International Swedish International
Finance Corporation Development Cooperation Agency
Belarus Business Associations Capacity Building Project Policy Work
The Council of Regional Business Associations was launched
in 2002 with assistance from IFC. The council convenes every
three months in regional capitals throughout Belarus.
One of the most important areas of the Council’s activity is
the development of proposals to improve legal environment
for SME growth. Since the Council’s inception, a range of
initiatives to modify the local taxation system and the
procedure for the formation of targeted funds as well as to
improve the functioning of markets, social security for Participants in the 6th session of the Council of
individual entrepreneurs, small business reporting and Regional Business Associations conducted on
30 January 2004 in Minsk
taxation have been submitted to parliament, the government,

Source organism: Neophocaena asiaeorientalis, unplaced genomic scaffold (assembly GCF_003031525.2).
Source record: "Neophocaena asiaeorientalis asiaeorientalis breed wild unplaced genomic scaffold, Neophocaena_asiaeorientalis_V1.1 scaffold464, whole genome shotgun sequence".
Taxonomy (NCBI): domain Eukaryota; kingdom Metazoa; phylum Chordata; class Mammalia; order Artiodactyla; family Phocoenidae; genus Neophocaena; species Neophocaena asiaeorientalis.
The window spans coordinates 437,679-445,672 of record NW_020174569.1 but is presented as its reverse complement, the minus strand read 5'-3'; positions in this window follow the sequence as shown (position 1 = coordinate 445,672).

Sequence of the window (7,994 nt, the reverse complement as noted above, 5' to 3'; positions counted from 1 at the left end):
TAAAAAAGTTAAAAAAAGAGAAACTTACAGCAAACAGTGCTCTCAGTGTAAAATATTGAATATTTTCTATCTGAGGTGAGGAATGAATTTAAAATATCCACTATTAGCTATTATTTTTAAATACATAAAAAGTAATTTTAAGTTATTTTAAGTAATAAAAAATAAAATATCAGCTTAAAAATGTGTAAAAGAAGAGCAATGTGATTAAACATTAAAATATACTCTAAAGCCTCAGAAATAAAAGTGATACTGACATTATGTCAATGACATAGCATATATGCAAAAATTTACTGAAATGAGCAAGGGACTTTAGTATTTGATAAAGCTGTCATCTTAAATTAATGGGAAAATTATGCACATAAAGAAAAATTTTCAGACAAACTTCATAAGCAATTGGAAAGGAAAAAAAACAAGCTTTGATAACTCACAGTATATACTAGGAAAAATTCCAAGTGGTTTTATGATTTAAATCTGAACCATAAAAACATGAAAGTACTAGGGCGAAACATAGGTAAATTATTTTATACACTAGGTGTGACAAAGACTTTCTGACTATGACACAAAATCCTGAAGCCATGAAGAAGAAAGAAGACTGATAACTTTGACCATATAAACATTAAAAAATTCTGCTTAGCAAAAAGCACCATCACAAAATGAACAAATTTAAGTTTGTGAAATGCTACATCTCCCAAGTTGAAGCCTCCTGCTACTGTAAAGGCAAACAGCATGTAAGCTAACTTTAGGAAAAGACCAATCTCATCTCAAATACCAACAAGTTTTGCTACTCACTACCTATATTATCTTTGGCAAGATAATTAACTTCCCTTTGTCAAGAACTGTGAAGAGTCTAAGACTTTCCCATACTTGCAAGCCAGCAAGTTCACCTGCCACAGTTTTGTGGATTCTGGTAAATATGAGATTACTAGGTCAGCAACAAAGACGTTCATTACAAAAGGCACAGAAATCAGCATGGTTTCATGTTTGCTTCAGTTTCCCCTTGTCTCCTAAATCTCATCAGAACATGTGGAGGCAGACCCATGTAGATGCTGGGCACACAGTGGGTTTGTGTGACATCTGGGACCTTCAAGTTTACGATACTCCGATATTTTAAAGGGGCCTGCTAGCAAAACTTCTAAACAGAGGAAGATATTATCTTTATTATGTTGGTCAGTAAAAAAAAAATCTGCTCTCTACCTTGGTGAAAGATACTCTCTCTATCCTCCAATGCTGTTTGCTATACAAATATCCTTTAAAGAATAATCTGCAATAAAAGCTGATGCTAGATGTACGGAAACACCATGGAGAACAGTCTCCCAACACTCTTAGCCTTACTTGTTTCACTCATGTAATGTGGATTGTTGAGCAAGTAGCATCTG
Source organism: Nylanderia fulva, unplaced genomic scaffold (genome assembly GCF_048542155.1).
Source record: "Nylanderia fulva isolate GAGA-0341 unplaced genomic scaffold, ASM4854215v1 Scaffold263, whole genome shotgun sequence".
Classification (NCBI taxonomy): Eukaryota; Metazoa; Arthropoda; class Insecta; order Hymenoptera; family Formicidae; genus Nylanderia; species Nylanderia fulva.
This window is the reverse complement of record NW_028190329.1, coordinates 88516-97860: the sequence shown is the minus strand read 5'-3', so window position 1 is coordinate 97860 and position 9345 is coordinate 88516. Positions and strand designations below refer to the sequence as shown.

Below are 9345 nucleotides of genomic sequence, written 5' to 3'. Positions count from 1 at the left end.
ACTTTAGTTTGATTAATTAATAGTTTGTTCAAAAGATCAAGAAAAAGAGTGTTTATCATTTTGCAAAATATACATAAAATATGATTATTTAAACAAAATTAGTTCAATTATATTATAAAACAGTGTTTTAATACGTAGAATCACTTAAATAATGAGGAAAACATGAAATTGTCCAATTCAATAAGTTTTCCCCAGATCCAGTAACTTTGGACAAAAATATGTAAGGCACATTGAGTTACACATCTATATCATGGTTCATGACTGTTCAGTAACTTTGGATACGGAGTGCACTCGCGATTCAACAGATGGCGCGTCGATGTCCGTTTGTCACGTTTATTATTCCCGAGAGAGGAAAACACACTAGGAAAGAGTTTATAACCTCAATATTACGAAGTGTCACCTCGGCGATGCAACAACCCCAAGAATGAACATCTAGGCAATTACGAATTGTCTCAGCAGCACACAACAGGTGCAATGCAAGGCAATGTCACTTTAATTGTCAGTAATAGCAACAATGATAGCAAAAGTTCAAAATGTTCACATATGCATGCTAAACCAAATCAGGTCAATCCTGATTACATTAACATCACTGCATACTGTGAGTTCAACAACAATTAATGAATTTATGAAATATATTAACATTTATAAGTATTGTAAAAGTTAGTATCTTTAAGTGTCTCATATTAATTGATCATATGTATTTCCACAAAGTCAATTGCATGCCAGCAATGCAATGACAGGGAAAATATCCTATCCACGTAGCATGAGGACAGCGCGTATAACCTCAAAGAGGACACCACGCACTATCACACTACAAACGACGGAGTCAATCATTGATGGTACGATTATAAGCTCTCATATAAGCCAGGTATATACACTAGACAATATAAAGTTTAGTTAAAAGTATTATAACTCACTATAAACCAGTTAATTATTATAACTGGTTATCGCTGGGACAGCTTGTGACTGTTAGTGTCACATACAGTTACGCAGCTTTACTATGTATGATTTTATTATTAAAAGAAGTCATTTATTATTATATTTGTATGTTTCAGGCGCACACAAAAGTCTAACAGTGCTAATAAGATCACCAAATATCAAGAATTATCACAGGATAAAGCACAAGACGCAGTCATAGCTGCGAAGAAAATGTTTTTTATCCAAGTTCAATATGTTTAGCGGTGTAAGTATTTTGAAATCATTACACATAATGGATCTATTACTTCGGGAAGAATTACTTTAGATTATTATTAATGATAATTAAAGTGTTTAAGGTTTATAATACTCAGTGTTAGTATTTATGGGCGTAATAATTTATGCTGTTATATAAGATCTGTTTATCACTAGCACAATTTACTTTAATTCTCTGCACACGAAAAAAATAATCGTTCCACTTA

and appropriate ministries.
Press clubs created within the framework of IFC Belarus SME
Development Project have been operating in Minsk and regional
capitals for more than three years. Press club sessions are in
effect a forum which allows journalists, entrepreneurs and
government officials to discuss a wide range of issues of interest
for private businesses, including changes in business related
legislation, job creation, investment climate, etc.
Foreign Investors’ Advisory Council under the auspices of
the Belarusian Cabinet of Ministers (FIAC)
IFC has been actively involved in the FIAC’s activities since its
The press club session held on 10 March 2004 establishment. IFC lawyers contributed to the development of
to discuss foreign investment attracted the several legal proposals to have the current provisions of
participation of 35 journalists
legislation governing licensing, foreign exchange, business
registration, and pricing as well as the Investment Code either rescinded or amended.
IFC experts drew up recommendations and proposals to perfect the legislation regulating bankruptcy, subsidiary
liability assumed by company founders, and labor relations.
Business associations, press clubs and FIAC are key instruments to promote the interaction between the business
community and the authorities to improve business related legislation. The existence of such tools is in the
interests of both entrepreneurs and civil servants. A further development of the Belarusian business environment
depends to a large extent on how efficiently these levers will be used.